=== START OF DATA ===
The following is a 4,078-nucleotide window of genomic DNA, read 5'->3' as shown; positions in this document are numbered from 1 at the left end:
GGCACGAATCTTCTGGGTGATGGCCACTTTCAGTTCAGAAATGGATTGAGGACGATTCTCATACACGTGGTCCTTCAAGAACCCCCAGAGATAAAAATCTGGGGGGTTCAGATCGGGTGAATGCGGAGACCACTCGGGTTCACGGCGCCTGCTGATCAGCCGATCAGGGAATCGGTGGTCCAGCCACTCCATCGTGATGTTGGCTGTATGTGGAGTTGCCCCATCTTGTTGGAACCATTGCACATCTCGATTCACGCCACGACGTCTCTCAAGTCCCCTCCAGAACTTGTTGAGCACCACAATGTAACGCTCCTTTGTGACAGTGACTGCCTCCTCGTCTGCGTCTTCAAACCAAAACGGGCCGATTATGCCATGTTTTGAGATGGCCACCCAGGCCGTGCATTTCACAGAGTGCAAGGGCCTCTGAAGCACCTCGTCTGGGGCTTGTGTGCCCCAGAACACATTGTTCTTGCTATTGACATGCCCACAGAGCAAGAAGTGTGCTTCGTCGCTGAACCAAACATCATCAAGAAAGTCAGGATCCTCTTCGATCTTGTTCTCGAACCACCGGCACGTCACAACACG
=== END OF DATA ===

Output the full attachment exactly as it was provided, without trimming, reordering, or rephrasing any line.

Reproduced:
The following is a 4,078-nucleotide window of genomic DNA, read 5'->3' as shown; positions in this document are numbered from 1 at the left end:
GGCACGAATCTTCTGGGTGATGGCCACTTTCAGTTCAGAAATGGATTGAGGACGATTCTCATACACGTGGTCCTTCAAGAACCCCCAGAGATAAAAATCTGGGGGGTTCAGATCGGGTGAATGCGGAGACCACTCGGGTTCACGGCGCCTGCTGATCAGCCGATCAGGGAATCGGTGGTCCAGCCACTCCATCGTGATGTTGGCTGTATGTGGAGTTGCCCCATCTTGTTGGAACCATTGCACATCTCGATTCACGCCACGACGTCTCTCAAGTCCCCTCCAGAACTTGTTGAGCACCACAATGTAACGCTCCTTTGTGACAGTGACTGCCTCCTCGTCTGCGTCTTCAAACCAAAACGGGCCGATTATGCCATGTTTTGAGATGGCCACCCAGGCCGTGCATTTCACAGAGTGCAAGGGCCTCTGAAGCACCTCGTCTGGGGCTTGTGTGCCCCAGAACACATTGTTCTTGCTATTGACATGCCCACAGAGCAAGAAGTGTGCTTCGTCGCTGAACCAAACATCATCAAGAAAGTCAGGATCCTCTTCGATCTTGTTCTCGAACCACCGGCACGTCACAACACG